Last month, the CEO abruptly announced his retirement after 31 years with the San Francisco-based bank that during the last three years has been dogged by ethics scandals related to past sales practices. Sloan, 58, has said he planned to remain CEO until he was 65.
The sudden resignation hammers home the fact that CEOs come and go but the role of courageous reporting remains regardless of trends or fashions. Media execs who don’t understand that are missing an important point.
Last year, Bloomberg News reporter Shahien Nasiripour was removed from his banking beat after Sloan complained to editors. Nasiripour, a 14-year reporter, was transferred to cover the Trump organization after he had a heated argument with a Wells Fargo public relations person, CNN reported in August 2018.
In March 2018, Nasiripour reported this story about Wells Fargo financing the National Rifle Association and the gun industry, both of which have come under scrutiny in the aftermath of several mass shootings nationally.
Wells Fargo is a major customer of Bloomberg’s sister company that sells electronic terminals providing financial data. So its influence on coverage was greater than most. It’s unlikely Sloan called Bloomberg just to register a complaint; any senior exec could have done that. CEOs call when they want heads to roll, and that’s what happened.
A short-sighted quick fix had longterm implications. Another reporter went missing and the integrity of journalism took another hit it can’t afford.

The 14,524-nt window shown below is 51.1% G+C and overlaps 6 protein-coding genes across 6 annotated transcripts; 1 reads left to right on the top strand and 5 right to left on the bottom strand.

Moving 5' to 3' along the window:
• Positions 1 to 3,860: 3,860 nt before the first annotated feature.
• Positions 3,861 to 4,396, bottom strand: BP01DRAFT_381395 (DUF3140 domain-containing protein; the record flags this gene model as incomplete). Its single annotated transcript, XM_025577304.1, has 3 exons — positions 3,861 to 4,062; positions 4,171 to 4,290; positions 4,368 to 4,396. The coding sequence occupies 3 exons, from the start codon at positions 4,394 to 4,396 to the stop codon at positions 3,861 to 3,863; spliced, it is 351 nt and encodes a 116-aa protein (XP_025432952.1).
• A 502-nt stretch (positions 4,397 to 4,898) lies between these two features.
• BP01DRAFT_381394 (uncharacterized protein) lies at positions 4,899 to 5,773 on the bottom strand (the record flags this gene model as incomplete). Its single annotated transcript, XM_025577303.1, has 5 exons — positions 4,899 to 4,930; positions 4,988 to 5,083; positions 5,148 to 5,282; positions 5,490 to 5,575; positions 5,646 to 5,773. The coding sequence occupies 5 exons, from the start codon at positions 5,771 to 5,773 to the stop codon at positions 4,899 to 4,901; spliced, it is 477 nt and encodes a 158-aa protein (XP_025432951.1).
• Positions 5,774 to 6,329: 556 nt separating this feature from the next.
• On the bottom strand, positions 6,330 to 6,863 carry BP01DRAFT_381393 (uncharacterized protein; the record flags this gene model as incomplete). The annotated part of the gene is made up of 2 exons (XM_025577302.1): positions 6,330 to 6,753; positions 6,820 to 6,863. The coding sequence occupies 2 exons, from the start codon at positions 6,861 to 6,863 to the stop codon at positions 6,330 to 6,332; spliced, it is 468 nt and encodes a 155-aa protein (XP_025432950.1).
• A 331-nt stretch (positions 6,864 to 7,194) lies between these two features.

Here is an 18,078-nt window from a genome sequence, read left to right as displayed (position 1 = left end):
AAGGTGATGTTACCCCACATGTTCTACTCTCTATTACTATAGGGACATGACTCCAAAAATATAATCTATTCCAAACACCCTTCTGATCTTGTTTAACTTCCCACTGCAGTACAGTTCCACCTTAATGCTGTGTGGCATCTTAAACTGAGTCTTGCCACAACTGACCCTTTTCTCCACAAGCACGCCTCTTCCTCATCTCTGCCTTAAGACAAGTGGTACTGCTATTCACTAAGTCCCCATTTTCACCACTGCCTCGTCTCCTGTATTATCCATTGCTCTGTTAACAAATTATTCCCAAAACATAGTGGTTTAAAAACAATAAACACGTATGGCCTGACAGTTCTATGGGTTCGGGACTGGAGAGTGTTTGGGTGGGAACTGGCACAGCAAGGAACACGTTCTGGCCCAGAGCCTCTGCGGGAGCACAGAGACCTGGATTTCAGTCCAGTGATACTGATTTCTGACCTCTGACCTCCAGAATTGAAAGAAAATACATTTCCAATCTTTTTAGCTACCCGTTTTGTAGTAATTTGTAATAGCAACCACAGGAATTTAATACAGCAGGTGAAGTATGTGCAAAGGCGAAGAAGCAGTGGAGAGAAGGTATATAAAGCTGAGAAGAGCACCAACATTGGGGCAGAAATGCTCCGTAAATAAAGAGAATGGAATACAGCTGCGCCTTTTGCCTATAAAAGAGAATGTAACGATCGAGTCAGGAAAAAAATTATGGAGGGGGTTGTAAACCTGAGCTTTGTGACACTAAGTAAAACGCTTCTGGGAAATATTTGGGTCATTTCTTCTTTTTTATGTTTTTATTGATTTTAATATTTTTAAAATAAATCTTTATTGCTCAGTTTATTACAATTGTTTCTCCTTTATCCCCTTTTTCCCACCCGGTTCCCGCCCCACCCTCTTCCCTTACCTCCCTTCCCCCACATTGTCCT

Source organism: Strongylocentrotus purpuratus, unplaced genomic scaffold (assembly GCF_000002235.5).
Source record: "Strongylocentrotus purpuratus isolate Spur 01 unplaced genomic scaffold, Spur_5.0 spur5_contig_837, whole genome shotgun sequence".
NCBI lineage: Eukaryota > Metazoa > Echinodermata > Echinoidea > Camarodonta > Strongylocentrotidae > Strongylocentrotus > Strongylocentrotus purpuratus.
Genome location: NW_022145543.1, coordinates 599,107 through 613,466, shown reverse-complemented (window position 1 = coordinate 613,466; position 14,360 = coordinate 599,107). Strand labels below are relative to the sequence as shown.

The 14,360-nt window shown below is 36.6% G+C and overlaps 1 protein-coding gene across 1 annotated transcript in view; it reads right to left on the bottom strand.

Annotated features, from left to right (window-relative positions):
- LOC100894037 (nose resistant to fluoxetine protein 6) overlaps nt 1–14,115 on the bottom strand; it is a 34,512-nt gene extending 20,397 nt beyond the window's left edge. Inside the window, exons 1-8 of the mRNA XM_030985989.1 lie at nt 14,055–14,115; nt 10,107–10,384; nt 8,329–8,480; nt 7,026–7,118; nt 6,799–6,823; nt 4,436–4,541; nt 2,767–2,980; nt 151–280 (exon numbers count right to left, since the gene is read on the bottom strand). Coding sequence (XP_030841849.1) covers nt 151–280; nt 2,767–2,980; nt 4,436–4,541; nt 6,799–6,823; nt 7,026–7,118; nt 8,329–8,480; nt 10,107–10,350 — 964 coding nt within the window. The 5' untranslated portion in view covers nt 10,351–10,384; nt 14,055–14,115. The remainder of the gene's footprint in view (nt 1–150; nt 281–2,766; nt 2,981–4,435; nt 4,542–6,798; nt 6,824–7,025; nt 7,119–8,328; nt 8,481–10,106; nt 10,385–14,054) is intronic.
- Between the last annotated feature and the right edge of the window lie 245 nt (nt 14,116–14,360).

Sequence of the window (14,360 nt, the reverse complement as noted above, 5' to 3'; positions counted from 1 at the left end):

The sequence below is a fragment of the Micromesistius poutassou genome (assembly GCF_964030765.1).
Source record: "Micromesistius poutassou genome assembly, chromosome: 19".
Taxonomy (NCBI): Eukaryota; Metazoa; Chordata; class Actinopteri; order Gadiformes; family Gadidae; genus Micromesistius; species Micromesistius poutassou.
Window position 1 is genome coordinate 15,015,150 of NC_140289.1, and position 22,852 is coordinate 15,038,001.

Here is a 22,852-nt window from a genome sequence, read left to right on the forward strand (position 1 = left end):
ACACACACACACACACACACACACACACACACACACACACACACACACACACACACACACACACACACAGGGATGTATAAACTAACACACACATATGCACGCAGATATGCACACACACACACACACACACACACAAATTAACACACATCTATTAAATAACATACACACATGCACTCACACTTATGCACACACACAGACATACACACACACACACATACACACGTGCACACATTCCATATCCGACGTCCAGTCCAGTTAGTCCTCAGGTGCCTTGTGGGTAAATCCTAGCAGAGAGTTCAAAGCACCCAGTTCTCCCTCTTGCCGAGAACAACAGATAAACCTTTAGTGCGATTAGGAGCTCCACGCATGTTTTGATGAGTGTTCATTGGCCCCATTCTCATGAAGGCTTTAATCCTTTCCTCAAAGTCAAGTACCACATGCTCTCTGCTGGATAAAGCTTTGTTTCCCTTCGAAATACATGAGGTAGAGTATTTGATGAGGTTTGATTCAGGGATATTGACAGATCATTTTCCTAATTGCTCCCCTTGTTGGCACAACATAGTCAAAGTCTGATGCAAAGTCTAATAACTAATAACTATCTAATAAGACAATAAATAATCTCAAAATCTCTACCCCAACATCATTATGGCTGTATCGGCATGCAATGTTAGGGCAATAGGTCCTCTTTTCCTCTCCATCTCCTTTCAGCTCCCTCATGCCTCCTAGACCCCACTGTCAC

In April 2018, we recounted in this blog post the details of an egregious case of corporate censorship in Austin, Texas.
In mid-2015, an Austin Business Journal manager said that while this reporter was on vacation, Dell Technologies Inc. threatened parent company North Carolina-based American City Business Journals over our coverage.
ACBJ execs succumbed to the pressure, sanitized the news and then attempted to cover it up. Tweets were deleted, a story disappeared and media credentials denied by Dell. The reporter who wrote hundreds of unvarnished stories about the company was suddenly given an unscheduled performance review stating that his job was in jeopardy despite the lack of a single human resources issue during 10 years with the company.
It was blatant censorship by a bully billionaire in collusion with a national media company affiliated with Condé Nast, New Yorker magazine and Reddit. Dell Technologies successfully targeted a reporter who had written hundreds of articles about the company and knew it well. More than 700 stories listed under this reporter’s byline referenced Dell. So effectively, the company tried to chill the journalist who knew it the best.
However distasteful Dell’s pressure on the ABJ was, it’s important to know that it was also illegal. In Texas, there’s a tortious interference law designed to discourage such abuse of power.
A 2012 Fourth Court of Appeals (in San Antonio) ruling on a case called Strickland suggests that the Dell executive who called ACBJ didn’t need to make an expressed demand that a reporter was fired. Just the call itself can be considered an illegal act of obstructing a person’s right to work, according to the ruling. “A defendant’s interfering conduct need only be a proximate cause of the harm to plaintiff for there to be liability.”
Seeking the truth and reporting it should never be a dangerous endeavor. Unfortunately, it often is.
The world was rightfully outraged earlier this month when Northern Ireland reporter Lyra McKee was shot dead covering a riot involving a group that calls itself the New IRA. She was just 29. The killing quickly drew condemnation from Ireland and beyond — not for political reasons, but for the right and civil reasons that bind all of us.
Irish President Michael Higgins signed a condolence book for McKee at Belfast City Hall, the Washington Examiner reported.